The first “atoms” in the universe were not atoms at all—they were just nuclei that had not found electrons yet. The simplest nucleus, that of common hydrogen, is a bare proton with no frills. When the universe banged into existence, energy was rampant. Everything was smashing into everything else. Protons and neutrons often collided, and some formed larger nuclei, such as that of deuterium (containing a proton and a neutron), as well as helium nuclei with two protons and two neutrons. Various other arrangements of protons and neutrons also formed, but because the identity of an atom is determined by its number of protons, all these other conglomerations were basically just different versions of hydrogen, helium and traces of lithium.
Of these three, helium was the first to begin forming “real” atoms. An atom is more than a nucleus—it must also possess electrons. Helium nuclei were the first to gather a full purse of electrons en masse. Why not hydrogen or lithium? Well, helium is the first “noble gas” on the periodic table—the first atom with enough electrons to completely fill the available slots in its electron shell. Thus, if electrons are the currency of chemistry, helium is the master pilferer of the periodic table. In a modern laboratory, it takes more energy to steal an electron from helium than from any other element. And the energy required to remove a second electron is more than twice what it takes for the first. In the early universe, once helium nuclei began to find electrons, they filled the coffers of their electron clouds well before the hydrogen nuclei could begin to catch up and before enough lithium nuclei were even present to collect all three of their desired electrons.
The rest of the matter in the universe at that time was still largely composed of lone protons, which were starting to feel the effects of being bereft of an electron. They began slowing down and looking for oppositely charged partners to make them electrically neutral. But catching free electrons for themselves was difficult, so the protons turned to helium, which already had some. Although helium is loath to share, it kept running into persistent hydrogen nuclei all the time. The collisional pressure eventually led a few helium atoms to share their electrons with protons. Thus, the first chemical bonds were formed. The new compound of helium and hydrogen was called helium hydride or helonium (HeH+), the very first molecule (of any sustained abundance) in the universe.
That helium was the first element to bond is surprising because in our current age, we think of helium as the least likely element to link up with others—the satisfied noble gas with just the right number of electrons. But in the early universe, helium was the only game in town—the only bank with electrons to lend.
This story has stood on solid theoretical ground for decades, but it has long lacked observational corroboration. HeH+ cannot form on Earth, except in labs, and for decades it went undetected in space. Last year, however, astronomers announced that they had observed this molecule for the first time, lurking in the funeral pyre of a dying star. A 40-year search had paid off, and a new and vital piece was added to our picture of how the early universe took shape.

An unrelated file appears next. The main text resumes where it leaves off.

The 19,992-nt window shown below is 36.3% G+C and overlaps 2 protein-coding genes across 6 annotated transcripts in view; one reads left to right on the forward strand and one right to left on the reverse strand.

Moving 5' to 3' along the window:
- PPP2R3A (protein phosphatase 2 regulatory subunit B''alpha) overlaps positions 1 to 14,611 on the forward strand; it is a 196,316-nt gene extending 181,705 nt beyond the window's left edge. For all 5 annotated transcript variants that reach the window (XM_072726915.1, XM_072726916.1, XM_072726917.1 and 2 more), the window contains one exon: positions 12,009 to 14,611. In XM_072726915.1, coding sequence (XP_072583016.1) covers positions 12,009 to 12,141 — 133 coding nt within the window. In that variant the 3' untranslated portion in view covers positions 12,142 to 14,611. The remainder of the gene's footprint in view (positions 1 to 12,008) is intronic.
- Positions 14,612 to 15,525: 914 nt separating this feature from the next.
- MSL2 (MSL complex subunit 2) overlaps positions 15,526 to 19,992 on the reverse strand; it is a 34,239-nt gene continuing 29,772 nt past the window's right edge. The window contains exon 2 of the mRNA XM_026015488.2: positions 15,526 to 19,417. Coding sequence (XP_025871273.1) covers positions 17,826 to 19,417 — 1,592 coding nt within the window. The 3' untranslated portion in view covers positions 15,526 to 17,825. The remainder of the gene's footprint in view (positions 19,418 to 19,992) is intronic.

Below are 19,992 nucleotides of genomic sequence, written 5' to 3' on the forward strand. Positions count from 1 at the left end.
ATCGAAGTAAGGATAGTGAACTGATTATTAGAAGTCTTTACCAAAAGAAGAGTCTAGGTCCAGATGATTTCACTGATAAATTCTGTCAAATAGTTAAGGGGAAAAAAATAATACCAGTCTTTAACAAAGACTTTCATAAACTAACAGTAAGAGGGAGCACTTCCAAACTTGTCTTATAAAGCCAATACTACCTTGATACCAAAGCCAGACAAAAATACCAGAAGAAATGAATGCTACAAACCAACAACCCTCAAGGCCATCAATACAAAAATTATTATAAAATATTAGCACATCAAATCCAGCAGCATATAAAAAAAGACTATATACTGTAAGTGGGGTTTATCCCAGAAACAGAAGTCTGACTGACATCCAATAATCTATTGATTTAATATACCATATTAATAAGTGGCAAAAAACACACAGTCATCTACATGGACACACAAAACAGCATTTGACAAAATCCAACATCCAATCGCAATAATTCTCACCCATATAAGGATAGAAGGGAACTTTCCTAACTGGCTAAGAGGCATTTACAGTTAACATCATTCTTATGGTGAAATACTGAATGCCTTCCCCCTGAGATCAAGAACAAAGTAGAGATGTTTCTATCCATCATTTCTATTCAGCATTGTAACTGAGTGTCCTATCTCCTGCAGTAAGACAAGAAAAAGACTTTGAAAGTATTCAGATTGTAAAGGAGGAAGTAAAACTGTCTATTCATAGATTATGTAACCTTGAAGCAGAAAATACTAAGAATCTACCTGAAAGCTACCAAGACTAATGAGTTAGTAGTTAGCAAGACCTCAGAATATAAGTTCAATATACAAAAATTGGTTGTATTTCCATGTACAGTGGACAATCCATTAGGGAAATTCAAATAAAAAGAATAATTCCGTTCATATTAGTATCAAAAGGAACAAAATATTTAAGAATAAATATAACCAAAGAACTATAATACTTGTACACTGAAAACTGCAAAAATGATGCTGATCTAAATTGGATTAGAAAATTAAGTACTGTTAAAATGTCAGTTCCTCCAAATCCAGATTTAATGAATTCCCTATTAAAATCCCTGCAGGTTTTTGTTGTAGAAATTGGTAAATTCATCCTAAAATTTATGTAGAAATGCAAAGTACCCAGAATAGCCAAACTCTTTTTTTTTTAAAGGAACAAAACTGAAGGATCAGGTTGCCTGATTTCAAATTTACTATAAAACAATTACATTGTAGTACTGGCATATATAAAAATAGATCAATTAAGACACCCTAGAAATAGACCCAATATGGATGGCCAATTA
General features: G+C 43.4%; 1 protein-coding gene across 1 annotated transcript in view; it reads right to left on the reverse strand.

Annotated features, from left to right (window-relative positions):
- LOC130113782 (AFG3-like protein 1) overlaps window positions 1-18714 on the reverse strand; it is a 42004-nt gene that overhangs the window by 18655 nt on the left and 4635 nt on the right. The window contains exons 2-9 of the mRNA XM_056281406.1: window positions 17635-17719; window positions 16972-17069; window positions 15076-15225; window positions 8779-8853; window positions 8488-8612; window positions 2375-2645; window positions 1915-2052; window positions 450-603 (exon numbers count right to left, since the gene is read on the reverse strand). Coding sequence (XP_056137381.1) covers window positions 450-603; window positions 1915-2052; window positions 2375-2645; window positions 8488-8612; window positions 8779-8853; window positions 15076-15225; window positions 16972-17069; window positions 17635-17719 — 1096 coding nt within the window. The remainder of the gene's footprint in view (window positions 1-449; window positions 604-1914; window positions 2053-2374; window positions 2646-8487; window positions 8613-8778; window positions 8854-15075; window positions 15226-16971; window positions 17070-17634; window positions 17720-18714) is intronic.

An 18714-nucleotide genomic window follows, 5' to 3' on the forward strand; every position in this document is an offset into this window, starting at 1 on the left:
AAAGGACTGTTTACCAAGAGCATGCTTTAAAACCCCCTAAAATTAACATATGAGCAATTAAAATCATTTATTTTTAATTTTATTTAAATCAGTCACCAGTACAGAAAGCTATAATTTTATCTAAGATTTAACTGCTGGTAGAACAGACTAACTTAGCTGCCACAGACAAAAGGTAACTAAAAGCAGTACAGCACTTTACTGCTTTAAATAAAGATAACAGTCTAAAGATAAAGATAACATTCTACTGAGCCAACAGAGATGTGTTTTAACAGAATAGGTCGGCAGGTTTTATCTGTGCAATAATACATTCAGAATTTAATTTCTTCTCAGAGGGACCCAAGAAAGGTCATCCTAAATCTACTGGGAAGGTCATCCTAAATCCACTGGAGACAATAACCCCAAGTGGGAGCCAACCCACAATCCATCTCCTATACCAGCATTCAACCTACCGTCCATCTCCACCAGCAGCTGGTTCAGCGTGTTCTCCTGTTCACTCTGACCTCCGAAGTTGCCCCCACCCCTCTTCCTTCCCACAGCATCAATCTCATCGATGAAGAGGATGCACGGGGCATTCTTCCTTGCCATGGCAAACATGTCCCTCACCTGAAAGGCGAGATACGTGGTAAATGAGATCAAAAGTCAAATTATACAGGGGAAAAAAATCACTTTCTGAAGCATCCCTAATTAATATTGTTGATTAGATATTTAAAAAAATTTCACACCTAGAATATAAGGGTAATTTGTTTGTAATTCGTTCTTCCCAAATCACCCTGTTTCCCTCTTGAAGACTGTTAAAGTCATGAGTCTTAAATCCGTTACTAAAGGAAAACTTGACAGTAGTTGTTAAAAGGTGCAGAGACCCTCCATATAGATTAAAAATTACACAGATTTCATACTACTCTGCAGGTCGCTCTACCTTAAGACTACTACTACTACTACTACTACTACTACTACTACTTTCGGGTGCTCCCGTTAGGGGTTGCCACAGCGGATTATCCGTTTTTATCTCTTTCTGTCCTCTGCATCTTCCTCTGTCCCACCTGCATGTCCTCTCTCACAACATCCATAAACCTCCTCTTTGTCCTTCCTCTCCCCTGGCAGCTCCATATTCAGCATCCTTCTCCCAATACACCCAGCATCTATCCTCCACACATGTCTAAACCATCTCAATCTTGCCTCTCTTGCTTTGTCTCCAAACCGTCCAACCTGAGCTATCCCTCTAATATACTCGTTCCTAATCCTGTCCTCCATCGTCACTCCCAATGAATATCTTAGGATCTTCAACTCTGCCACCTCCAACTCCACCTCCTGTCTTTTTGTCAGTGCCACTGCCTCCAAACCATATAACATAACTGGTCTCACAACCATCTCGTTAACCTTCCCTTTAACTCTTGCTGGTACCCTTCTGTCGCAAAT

HeH+ now joins the ranks of extraterrestrial molecules; so far scientists have detected more than 200 molecular species in space. This study of chemistry beyond Earth—astrochemistry, as we practitioners like to call it—is aimed at clarifying what molecules are present in space, how they form, and what their evolution means for observational and theoretical astrophysics. Many of the known astromolecules, including water, ammonia and formaldehyde, are common here on Earth. Others are terrestrially bizarre, such as hydrochloric acid with an extra proton and hydrogen peroxide with one of its hydrogen atoms amputated. Charged molecules, systems with unpaired electrons and strange arrangements of atoms in otherwise common molecules have also been observed. We have even seen molecules containing the so-called inert noble gases, such as ArH+ (a combo of argon and hydrogen) and the newly documented HeH+.
Most disciplines of chemistry are focused on making the world safer, more efficient or more enjoyable for humans. Astrochemistry, however, looks at the most fundamental properties of molecules. It helps to define what bonding really is, how long molecules can remain intact and why certain chemical species are more common than others. By studying chemistry in environments so very alien compared with Earth—with temperatures, pressures and available ingredients quite different from what we are used to—we can find molecules that challenge our usual notions of how atoms interact and that bring us to a deeper chemical understanding. Ultimately we hope to learn how chemistry led to the ingredients that ended up in the planets in our solar system and eventually enabled life.
Where Was HeH+?
In a University of California, Berkeley, lab in 1925, T. R. Hogness (who later worked on the Manhattan Project) and teaching fellow E. G. Lunn found that mixing helium and hydrogen gas in the presence of an electric arc within a vacuum chamber could create different ions with different masses. Measuring the mass-to-charge ratio of molecules is the forte of the chemical discipline called mass spectrometry; the early implementation of this now common chemical technique showed that this mixture produced a transient mass-to-charge ratio of 5. That could only be HeH+. But keeping this noble gas molecule around long enough to study it proved exceptionally difficult, even in Hogness and Lunn’s controlled lab.